World news story
British film and TV content companies making progress in Japan
The 'Japan Content Showcase 2015' set the stage for UK companies to engage in this growing multi-content market.
Aligned with the 28th Tokyo International Film Festival, this 3 day exhibition known as ‘TIFFCOM’ provided a strong gateway for British content companies. UK Trade and Investment Japan hosted a UK Pavilion to support British film and TV, supported by PACT, the British trade association for independent media.
This year’s showcase brought together 347 exhibiting organisations from 24 countries and regions with 1433 content buyers from over 50 countries. Being in front of so many prospective buyers, UK delegates reflecting on the experience noted that the Japanese market is steadily becoming more accessible. They added that with the help of UKTI and its strong representation at TIFFCOM, Japan is becoming more lucrative for British content providers than ever before.
Putting the UK in the spotlight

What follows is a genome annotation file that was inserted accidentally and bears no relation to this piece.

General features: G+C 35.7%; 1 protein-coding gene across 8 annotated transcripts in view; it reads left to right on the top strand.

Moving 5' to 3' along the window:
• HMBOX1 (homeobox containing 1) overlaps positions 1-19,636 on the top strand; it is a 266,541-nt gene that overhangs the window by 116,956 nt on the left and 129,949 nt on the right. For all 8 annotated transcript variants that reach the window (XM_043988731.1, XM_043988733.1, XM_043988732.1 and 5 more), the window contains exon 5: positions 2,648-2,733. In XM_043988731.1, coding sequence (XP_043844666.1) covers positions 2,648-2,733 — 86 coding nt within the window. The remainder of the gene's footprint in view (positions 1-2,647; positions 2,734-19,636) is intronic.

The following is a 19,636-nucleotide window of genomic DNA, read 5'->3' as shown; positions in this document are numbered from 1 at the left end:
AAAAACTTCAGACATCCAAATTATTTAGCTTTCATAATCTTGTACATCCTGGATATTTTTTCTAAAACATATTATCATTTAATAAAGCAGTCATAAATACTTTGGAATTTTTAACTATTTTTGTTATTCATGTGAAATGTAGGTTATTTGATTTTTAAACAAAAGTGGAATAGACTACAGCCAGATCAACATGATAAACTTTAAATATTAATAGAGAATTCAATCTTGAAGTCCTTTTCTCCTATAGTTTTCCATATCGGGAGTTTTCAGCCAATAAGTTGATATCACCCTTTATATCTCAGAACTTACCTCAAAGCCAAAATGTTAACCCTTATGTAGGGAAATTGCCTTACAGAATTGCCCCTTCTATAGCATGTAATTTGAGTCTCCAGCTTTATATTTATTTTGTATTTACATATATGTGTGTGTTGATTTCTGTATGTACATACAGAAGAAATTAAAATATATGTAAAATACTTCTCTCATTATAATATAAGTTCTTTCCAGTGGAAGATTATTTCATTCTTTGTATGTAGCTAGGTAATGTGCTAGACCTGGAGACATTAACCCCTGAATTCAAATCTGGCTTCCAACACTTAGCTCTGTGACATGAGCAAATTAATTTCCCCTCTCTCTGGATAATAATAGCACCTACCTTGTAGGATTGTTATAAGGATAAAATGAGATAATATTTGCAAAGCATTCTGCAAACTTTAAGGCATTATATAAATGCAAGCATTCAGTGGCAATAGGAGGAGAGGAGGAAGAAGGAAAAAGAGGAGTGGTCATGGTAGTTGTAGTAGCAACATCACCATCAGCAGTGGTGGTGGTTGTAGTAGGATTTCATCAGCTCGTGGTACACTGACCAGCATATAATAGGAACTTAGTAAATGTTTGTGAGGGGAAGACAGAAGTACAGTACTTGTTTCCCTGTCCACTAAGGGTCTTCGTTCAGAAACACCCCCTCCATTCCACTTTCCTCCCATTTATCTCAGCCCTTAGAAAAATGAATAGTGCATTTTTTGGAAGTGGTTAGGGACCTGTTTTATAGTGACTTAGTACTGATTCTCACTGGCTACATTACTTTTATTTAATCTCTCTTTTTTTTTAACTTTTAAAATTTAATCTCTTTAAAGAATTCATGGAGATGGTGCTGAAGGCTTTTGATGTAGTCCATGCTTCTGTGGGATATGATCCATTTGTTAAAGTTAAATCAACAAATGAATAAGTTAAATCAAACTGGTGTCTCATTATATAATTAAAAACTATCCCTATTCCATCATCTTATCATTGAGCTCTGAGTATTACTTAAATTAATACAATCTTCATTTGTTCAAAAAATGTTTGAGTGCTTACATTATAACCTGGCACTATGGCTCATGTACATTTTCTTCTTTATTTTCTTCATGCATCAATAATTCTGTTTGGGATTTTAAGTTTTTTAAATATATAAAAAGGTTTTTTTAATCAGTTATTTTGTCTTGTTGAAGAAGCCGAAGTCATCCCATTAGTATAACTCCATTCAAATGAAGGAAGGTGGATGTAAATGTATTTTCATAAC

Engagement from Japanese buyers at the UK Pavilion was high as the delegates held brief meetings with many interested parties visiting the stand. UKTI Japan was also able to promote many more UK companies who were not physically present at TIFFCOM.
Brochures listing over 200 British firms in the content industry as part of PACT’s ‘UK Indies’ app were distributed to large numbers of quality showcase visitors. UKTI Japan staff were on hand to explain the app and encourage buyers to use it to connect with the wider UK community of diverse content types.
An expanding market
The visiting companies maintain an optimistic outlook due to the recent progress and development of international online content providers and subscription services in Japan.
In recent years, some key acquisitions have developed representing further opportunity and growth in the Japanese market:
- Nippon TV acquired Hulu Japan in 2011
- Amazon video debuted in 2013
- Netflix Japan launched in late 2015
The rise of online platform popularity in Japan is also opening up the market to UK companies who have previously struggled to gain traction with more traditional forms of content. It is helping to eliminate barriers such as heavy trimming of documentaries as an example, which run on quite different formats for Japanese broadcasting.
Online hosting of the same content gives much more flexibility and less rules apply. Some participating delegates suggested it will be easier to successfully promote UK non-fictional content to the Japanese market in the future as a result.
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